Spring in the garden

‘‘Go and play in the garden’’

A sometimes exasperated suggestion offered by many parents in the past – I know mine did. Looking out of the windows today the weather does little to beckon many of us into the great outdoors. ‘‘Its’ too cold.. too wet.. too muddy… it’s boring’’, the reply may have come.

But if push came to shove, wellies, warm layers, an active imagination and a partner in crime was all it really took to make the most of it. Then we’d notice the little things that made all the difference to our play. The best shaped and sized conkers for throwing as high as we could, the depth of the muddy puddle once the water had all been splashed out of it or the gorgeous turn of leaves. I found myself getting all wistful about leaves this weekend as we sniffed our brisk but enjoyable way around Wakehurst Place http://www.nationaltrust.org.uk/wakehurst-place/

‘‘We’ve just moved house – the Garden is a mess, there’s nothing special out there for us to do right now, and the kids aren’t interested anyway’’…

Now we’re the ones making the excuses!

Q: ‘‘How can you make a session fun in the garden?’’

A: Don’t look any further than your household for your first piece of inspiration. What have you got indoors that can be used outside instead?

Q: ‘’We have to be careful what we spend, and the garden isn’t a priority to spend money on this year.’’

A: No problem. Have a look around the house together for old containers, shoes; things to be used in your ‘landscape’ for creative play. First experiments should be low – cost or no – cost, so you can afford to see how the garden fits you and how you like to use and play in it best. Why don’t you try a hunt in the garden. See what plants and creatures and objects are already out there; you might be surprised.

“Flowers always make people better, happier, and more helpful; they are sunshine, food and medicine for the soul.’’ – Luther Burbank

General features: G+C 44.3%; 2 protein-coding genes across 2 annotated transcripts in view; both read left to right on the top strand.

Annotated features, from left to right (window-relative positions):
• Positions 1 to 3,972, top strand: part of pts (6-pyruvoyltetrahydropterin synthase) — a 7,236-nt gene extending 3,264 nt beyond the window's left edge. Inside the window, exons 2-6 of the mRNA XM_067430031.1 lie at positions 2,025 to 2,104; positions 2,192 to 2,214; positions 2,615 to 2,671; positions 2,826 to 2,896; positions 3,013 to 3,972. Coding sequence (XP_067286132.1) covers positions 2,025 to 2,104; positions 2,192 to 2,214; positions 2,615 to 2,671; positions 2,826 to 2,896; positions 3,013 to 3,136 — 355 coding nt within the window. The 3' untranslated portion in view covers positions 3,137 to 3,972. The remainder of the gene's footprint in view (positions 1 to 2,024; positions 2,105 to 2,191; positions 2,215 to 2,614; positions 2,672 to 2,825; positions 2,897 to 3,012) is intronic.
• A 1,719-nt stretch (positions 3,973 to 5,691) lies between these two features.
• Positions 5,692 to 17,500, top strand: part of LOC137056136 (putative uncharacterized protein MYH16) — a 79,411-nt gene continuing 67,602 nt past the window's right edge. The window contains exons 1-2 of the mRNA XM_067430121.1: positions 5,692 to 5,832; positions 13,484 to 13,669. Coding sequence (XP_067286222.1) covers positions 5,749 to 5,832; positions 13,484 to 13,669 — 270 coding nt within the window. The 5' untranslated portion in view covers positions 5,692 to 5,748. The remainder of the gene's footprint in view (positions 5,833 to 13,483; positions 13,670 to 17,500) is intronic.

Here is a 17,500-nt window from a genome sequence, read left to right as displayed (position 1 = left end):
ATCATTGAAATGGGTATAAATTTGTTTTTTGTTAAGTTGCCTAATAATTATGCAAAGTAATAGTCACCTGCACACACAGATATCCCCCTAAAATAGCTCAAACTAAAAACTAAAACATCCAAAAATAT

A Recent Success – the polytunnel

Even in late November and we still had chillis growing and ripening in the poltunnel.

This one’s for Nik Metcalf – a Pimento de Padron – I think this ‘roulette’ chilli might be a hot one!
Pimento de Padron
If I had to tell you just how much fun we have had as a family in our polytunnel, I might not be able to fit it all on one page! Firstly there was the arrival and the great preparing and putting up of the polytunnel, then the layout of tunnel, the filling of beds…. the sowing of beds and seed tray stations and the nurturing, tea drinking and general compostyness of it all.

Make some play opportunities.

We are never too old to play. As winter closes in the tendency to stay in the warm and hibernate. We really should seize the moment and go and play outside every day if we can. The health benefits outweigh any runny noses or chilly knees. I always found the garden to be the most democratising space in the family home, and we got busy and made things happen together, and sometimes kicked back and watched what nature was up to.

Piles of pots, stones, collanders and a bucket of water can bring a world of play to a toddler who might arrange and explore them all in ways we had never considered.
Rearranging stones
Rearranging stones

Flat lawns?– not many people have them and who’d want one anyway? A small mound of earth can be shaped to make a seat, a ramp for bikes and many other uses. Try making one now and turfing it for use in the late spring next year. Stepping stones, trails and circuits could be mapped out to make a story.

If you find wildlife and wildflowers, give them a place to co-exist and encourage the kids to get involved. Up turned pots with straw inside make great nests for toads and hedgehogs for instance.

There is no excluding the wildlife from polytunnels or greenhouses either – for good or bad, its’ best to work with it. We encourage frogs, hoverflies, ladybirds and lacewings and they in turn predate the insects we don’t want, and help pollinate the plants. It does also mean the mice come in too, so harvests need to swift if we want the lions share.

Start small, go often 

We can get overwhelmed by the sense of a task, but the secret is to pick bits off one at a time having had a good look, think, and play first. I think this applies to Designing a Garden and and everything else. It can even be fun.

Sarah Newton has been gardening and designing gardens professionally for around 8 years and is a keen allotment holder with her family. For a push and a pull in the right direction go to Sarah.

It’s never too late to get your garden great!